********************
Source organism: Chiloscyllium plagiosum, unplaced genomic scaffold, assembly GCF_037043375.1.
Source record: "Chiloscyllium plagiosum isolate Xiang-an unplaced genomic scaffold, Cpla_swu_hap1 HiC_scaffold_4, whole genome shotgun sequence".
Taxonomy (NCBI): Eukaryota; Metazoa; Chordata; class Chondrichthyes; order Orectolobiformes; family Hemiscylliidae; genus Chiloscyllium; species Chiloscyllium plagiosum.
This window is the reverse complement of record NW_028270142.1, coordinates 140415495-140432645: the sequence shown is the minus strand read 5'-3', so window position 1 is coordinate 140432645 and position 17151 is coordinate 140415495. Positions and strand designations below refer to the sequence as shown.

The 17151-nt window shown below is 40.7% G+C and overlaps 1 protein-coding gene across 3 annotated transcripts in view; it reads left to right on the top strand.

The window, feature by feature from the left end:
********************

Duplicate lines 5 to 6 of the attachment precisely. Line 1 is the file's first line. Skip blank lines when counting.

The 17151-nt window shown below is 40.7% G+C and overlaps 1 protein-coding gene across 3 annotated transcripts in view; it reads left to right on the top strand.

The window, feature by feature from the left end: